Thanks to Robert-Falcon Ouellette, MP for the photo.
A Win-Win Tax Bill
Bill S-4, Canada-Taiwan Avoidance of Double Taxation Arrangement (“ADTA”)
Remarks for House of Commons Finance Committee
John Weston, Dec 5, 2016
Mr. Chair - It’s a great honor to be here. I wear three hats in speaking today. Between 2008 and 2015, I served as the MP for West Vancouver - Sunshine Coast - Sea to Sky Country. Secondly, I was based in Taiwan for 10 years, from where I did business in Hong Kong, China and throughout the Pacific Rim. Having been liberated by the electors last year, I’ve returned to law practice, in Pacific Rim law, Govt Affairs, and Indigenous Affairs. I’m now at one of Canada’s leading business law firms, McMillan, which has offices in HK, Ottawa, Vancouver, Toronto, and other places.
Ironically, when I received the invitation to present today, I was just putting the finishing touches on my book, Lighting People’s Hearts on Fire - Seeking Excellence in Leadership. In the book I comment on how much more relevant and effective Committee work could be. Yet it’s hard to imagine how your Committee might discuss any more concrete, relevant, and effective ways to help Canadians who invest and do business in Israel, Hong Kong, and Taiwan.
Given my background, I’ll focus remarks on Taiwan, where I resided for the eventful decade, between 1986 and 1997. I had the honor of serving as one of the first two Canadians at the Canadian Trade Office in Taipei when it was launched in 1986 under the ambitious and highly respected Bob Kelly. That followed over 16 years of a vacuum, when Canada had no diplomatic presence in Taiwan, after severing ties with Taiwan in 1970. The semi-diplomatic office was established clearly within the context of our One China Policy, which governs our diplomatic relations to this day.
When I arrived in 1986, martial law was in force, as it had been since 1949. Opposition parties were illegal and all papers were controlled. I got to witness first hand one of the most dramatic democratic transformations the world has seen, all without a shot being fired. Unlike when I arrived, today there is an independent judiciary; free speech and an uncensored press; freedom of association; free travel to China and other places; a freely trading currency; and, of course, free elections. You’ll note the number of times I used the word “free” in the last sentence.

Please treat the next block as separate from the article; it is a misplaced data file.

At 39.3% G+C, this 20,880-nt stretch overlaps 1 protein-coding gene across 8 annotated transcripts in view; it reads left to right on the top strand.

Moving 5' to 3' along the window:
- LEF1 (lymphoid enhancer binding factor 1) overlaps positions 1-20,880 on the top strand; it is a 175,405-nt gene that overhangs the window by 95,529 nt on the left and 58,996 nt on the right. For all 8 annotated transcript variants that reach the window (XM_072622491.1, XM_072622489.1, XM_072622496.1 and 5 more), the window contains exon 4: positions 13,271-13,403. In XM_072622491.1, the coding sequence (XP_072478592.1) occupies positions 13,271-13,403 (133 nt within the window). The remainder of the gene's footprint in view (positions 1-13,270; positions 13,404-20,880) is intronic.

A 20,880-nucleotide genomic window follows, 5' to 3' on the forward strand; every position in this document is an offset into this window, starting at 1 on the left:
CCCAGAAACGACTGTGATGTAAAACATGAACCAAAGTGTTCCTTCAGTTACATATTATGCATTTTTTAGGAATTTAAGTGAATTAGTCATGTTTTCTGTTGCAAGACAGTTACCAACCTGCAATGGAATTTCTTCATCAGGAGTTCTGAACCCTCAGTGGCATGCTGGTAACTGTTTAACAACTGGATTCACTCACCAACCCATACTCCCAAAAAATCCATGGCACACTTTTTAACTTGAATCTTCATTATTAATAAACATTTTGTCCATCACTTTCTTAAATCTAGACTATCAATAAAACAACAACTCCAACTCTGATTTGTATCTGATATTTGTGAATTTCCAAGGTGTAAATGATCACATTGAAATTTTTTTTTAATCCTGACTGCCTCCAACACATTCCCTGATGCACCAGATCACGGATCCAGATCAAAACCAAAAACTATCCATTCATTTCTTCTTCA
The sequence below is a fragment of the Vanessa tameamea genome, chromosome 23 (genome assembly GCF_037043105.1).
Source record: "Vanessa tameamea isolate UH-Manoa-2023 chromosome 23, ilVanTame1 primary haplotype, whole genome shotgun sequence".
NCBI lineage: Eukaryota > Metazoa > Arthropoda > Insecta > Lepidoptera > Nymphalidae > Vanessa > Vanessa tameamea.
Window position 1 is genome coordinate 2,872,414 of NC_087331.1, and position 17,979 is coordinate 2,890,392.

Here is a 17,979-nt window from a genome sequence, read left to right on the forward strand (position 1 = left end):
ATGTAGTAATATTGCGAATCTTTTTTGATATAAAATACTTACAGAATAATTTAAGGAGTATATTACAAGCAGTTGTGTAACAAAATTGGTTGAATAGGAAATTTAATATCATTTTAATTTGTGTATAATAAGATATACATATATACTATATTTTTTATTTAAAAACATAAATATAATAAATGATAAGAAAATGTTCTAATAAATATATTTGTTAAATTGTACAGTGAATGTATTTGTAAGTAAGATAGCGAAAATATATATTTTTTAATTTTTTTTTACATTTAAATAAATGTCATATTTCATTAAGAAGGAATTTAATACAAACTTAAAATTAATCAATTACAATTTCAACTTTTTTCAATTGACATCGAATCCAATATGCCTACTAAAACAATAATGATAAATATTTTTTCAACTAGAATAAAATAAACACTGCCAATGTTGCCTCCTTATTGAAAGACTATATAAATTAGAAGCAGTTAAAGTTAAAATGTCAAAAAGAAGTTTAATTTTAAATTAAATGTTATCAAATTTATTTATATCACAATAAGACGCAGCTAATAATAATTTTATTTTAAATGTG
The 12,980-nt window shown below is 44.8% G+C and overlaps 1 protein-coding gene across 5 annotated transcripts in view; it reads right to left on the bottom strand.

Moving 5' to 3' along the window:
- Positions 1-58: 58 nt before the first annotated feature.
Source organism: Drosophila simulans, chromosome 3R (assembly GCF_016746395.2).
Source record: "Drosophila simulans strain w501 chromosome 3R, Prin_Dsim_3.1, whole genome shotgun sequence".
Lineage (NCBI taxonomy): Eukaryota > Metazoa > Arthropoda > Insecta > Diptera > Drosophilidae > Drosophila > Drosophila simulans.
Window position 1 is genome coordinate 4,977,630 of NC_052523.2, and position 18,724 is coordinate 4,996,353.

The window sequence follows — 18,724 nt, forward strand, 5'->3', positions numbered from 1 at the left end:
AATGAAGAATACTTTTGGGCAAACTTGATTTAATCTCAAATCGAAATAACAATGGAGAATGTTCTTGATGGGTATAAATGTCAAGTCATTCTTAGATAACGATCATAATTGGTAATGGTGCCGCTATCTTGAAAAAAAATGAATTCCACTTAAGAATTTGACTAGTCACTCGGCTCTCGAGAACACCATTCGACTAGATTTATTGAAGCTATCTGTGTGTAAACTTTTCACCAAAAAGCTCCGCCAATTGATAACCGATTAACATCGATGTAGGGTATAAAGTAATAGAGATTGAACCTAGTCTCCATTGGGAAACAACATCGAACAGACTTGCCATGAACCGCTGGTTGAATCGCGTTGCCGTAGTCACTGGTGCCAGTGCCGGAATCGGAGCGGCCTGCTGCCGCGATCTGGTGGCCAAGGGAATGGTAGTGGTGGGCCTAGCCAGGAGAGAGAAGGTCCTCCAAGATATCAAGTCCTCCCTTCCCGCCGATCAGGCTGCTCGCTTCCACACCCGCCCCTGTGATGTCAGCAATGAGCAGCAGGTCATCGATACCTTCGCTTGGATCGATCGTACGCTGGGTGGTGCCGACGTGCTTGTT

Voting participation rates in the last 5 Taiwan Presidential elections have averaged over 76%. It’s a mark of robust democracy that Taiwan produces such high-calibre, well-educated leaders to serve in government, including past President Ma Ying-Jeou and new President, Ing-wen Tsai, both of whom are Ivy League-educated lawyers. Dr. Tsai has achieved international fame, as the first female President of Taiwan, and after last weekend, as someone who knows how to place an important phone call.
From 2013 through 2015, I headed the Canada-Taiwan Parliamentary Friendship Group, known for its hard work, cross-party camaraderie, and productivity. In that Group, we learned the virtues of the type of Accord you are considering today. Such agreements are typical signs of progress between jurisdictions that encourage friendship, free trade, investment, and increased exchange between peoples.
List of Benefits
There are at least 10 benefits to expect from this Accord. Deft drafting and careful diplomacy have eliminated the one impediment that delayed this Accord for over 20 years. Here are the 10 benefits:
1) Encourages trade with a democratic jurisdiction.
2) Allocates taxing rights between the two jurisdictions so that taxpayers are not subject to double taxation.
3) Reduces the risk of excessive taxation that may arise because of high withholding taxes on payments of dividends, interest, remittances and royalties paid by a resident of one jurisdiction to a resident of the other.